Historically, facilities like baseball stadiums were in downtown locations, with fans either walking or taking public transportation to events. Over time, many venues moved to the suburbs for surface parking and more space to expand, negatively impacting urban areas.  

This trend has been reversing in recent decades. Many venues have moved back to city centers, encouraging people to attend games after work and visit local businesses.  

Another approach is to plan a commercial development around a new or existing venue. This approach was taken in Coralville, Iowa. In the Iowa River Landing’s master plan, the Xtreme Arena was planned as an anchor to draw people to the area. This already active area is further enlivened when the area hosts an event.  

5. Phasing 

More than most projects, phasing is crucial to the success of a sports venue. Ideally, renovations occur during the off-season to minimize disruptions to gameplay. For large-scale renovations, teams may need to find a nearby venue as their venue is transformed.  

Renovation projects may be broken into smaller phases and planned around the seasonal schedule. During the design process, the architect and contractor must work together to outline when various project portions will occur.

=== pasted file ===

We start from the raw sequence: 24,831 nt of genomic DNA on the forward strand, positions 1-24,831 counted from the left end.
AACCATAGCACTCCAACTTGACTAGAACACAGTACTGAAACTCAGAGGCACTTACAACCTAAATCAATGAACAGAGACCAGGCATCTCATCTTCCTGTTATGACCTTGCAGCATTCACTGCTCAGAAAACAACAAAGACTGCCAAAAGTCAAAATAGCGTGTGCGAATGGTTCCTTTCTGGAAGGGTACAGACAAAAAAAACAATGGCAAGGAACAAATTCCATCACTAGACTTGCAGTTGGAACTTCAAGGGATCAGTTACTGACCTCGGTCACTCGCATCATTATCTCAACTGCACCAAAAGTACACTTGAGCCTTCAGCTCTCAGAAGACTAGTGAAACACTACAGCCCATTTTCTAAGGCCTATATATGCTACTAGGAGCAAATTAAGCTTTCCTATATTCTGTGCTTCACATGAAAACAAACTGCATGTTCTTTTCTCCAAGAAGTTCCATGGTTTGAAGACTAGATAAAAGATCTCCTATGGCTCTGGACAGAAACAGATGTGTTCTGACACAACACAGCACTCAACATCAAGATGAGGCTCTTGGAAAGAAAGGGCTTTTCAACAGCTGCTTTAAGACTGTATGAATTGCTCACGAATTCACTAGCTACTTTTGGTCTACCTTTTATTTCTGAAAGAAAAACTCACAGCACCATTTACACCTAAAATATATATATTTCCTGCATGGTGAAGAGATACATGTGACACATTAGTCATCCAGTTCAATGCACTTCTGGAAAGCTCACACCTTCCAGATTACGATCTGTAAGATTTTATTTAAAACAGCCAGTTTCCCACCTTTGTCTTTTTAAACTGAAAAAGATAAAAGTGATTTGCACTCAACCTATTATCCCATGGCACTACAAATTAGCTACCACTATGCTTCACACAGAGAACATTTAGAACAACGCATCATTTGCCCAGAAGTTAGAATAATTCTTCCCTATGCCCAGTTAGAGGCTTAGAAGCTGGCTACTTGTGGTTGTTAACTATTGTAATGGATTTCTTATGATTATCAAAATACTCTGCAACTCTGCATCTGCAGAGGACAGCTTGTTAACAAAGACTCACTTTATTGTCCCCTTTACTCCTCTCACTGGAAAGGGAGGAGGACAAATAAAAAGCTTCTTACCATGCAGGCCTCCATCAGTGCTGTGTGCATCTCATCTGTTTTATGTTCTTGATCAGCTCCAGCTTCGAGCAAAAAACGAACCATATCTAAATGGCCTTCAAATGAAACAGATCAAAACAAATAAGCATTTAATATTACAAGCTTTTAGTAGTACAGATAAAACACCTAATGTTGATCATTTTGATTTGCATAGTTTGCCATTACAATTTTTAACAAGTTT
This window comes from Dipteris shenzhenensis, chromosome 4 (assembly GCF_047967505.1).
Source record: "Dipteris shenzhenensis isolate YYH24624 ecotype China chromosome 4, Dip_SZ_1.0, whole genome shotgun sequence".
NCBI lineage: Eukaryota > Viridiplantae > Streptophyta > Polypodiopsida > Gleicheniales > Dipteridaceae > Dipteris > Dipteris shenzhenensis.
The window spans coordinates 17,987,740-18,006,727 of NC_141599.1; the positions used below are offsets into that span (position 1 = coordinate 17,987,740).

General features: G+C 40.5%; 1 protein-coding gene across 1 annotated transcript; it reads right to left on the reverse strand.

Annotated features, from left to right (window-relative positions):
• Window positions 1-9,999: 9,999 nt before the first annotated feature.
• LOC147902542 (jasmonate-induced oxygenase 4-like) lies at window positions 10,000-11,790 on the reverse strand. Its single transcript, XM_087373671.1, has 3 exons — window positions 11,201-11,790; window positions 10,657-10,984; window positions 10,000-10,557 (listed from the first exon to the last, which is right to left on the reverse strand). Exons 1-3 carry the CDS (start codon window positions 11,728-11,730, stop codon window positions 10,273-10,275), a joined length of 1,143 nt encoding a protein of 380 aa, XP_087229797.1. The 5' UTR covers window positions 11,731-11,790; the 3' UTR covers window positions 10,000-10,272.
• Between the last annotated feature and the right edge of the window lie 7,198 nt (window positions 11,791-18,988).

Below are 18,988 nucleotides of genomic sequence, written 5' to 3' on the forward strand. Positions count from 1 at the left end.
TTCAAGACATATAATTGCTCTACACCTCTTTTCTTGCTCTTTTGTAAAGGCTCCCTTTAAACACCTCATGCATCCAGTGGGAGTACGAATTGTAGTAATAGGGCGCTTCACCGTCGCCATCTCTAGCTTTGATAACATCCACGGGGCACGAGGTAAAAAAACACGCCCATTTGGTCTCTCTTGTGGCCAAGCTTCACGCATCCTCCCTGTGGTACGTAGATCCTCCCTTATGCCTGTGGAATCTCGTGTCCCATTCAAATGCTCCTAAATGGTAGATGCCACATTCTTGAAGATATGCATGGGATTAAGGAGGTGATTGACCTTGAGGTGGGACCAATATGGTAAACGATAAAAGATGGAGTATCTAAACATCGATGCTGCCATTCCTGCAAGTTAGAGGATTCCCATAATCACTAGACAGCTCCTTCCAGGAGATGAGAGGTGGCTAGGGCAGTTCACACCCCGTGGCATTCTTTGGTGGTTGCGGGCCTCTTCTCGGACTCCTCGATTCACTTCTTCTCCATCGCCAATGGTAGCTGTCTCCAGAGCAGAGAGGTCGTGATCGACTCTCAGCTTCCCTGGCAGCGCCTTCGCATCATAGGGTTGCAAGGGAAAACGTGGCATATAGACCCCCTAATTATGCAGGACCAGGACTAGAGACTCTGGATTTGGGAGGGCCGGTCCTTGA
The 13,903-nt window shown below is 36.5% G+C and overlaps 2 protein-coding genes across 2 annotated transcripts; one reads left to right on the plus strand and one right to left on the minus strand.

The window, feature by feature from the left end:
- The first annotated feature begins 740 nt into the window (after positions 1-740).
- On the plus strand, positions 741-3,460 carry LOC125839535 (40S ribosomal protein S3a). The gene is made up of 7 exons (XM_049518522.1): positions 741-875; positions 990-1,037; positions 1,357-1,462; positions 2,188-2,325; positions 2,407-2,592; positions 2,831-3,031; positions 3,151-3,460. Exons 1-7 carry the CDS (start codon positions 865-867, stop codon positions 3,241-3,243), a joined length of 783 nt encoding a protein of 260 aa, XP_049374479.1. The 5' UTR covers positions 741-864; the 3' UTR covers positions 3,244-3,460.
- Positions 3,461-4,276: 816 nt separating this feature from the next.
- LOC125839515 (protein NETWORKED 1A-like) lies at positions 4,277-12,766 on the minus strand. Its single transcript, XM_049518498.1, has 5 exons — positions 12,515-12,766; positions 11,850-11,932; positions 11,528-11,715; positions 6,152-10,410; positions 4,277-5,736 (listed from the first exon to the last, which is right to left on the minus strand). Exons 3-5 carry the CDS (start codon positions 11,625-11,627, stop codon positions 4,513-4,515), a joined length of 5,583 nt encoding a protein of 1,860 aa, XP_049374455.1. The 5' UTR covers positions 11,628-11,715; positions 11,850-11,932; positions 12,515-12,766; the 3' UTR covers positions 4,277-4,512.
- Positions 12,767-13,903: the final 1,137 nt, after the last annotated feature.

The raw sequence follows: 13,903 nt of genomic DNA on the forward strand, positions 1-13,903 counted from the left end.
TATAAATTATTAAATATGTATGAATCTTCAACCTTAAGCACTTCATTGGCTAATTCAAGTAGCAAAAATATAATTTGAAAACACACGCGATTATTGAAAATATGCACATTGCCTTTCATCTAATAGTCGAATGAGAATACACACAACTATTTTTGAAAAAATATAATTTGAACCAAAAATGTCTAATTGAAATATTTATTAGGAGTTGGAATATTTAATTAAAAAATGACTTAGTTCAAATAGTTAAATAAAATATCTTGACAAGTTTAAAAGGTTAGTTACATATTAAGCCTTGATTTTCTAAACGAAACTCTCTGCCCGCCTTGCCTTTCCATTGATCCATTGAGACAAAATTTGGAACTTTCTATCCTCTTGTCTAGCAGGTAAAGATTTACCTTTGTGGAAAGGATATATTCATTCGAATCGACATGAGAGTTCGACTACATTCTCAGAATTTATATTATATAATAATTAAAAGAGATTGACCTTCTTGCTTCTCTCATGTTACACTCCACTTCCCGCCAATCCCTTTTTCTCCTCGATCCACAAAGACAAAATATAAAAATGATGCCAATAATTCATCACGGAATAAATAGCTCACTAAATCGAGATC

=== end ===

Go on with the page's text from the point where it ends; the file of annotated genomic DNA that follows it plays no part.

While a phased approach could lengthen the overall construction schedule—stretching it out over several years—it allows the venue to remain operational and continue generating revenue as improvements occur.   

Plan Your Renovation or Addition 

Sports venues are a unique building type. They cater to a diverse range of occupants and elicit an emotional connection. 

Successful sports venue projects consider the needs of different user groups and balance premium amenities with the crowd experience. They also ensure ease of use for visitors with thoughtful circulation and proximity to businesses. 

Often, the best approach to a sports venue project is to make gradual improvements in the off-season. These facilities tend to have a high initial cost and require a large amount of infrastructure.  

Demolishing and starting over is rarely the most efficient use of funds and resources. Instead, stadiums should be augmented over time to continue to meet the needs of athletes and fans.  

The right approach—of course—comes down to your project and goals. While renovations may be more cost-effective and sustainable, new construction may better suit your needs. Determine which approach best suits your project by reading about the pros and cons of renovating and building new